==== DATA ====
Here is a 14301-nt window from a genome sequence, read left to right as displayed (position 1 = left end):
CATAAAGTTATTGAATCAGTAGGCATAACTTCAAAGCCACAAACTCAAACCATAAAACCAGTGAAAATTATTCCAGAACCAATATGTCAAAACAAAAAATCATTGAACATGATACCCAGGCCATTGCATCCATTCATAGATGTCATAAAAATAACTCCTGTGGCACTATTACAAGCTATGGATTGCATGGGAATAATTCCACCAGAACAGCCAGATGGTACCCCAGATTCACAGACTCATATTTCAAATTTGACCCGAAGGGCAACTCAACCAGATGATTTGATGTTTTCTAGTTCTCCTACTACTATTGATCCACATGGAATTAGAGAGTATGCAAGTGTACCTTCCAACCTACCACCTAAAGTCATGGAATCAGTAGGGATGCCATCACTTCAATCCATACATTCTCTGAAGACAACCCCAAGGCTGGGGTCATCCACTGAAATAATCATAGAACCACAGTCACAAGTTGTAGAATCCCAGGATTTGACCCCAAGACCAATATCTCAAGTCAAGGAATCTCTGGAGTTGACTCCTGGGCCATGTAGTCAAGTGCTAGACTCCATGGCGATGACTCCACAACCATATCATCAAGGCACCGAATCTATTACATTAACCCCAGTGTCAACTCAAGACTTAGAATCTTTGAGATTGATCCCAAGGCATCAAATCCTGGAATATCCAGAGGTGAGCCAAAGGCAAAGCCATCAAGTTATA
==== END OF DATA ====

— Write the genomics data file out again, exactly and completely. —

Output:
Here is a 14301-nt window from a genome sequence, read left to right as displayed (position 1 = left end):
CATAAAGTTATTGAATCAGTAGGCATAACTTCAAAGCCACAAACTCAAACCATAAAACCAGTGAAAATTATTCCAGAACCAATATGTCAAAACAAAAAATCATTGAACATGATACCCAGGCCATTGCATCCATTCATAGATGTCATAAAAATAACTCCTGTGGCACTATTACAAGCTATGGATTGCATGGGAATAATTCCACCAGAACAGCCAGATGGTACCCCAGATTCACAGACTCATATTTCAAATTTGACCCGAAGGGCAACTCAACCAGATGATTTGATGTTTTCTAGTTCTCCTACTACTATTGATCCACATGGAATTAGAGAGTATGCAAGTGTACCTTCCAACCTACCACCTAAAGTCATGGAATCAGTAGGGATGCCATCACTTCAATCCATACATTCTCTGAAGACAACCCCAAGGCTGGGGTCATCCACTGAAATAATCATAGAACCACAGTCACAAGTTGTAGAATCCCAGGATTTGACCCCAAGACCAATATCTCAAGTCAAGGAATCTCTGGAGTTGACTCCTGGGCCATGTAGTCAAGTGCTAGACTCCATGGCGATGACTCCACAACCATATCATCAAGGCACCGAATCTATTACATTAACCCCAGTGTCAACTCAAGACTTAGAATCTTTGAGATTGATCCCAAGGCATCAAATCCTGGAATATCCAGAGGTGAGCCAAAGGCAAAGCCATCAAGTTATA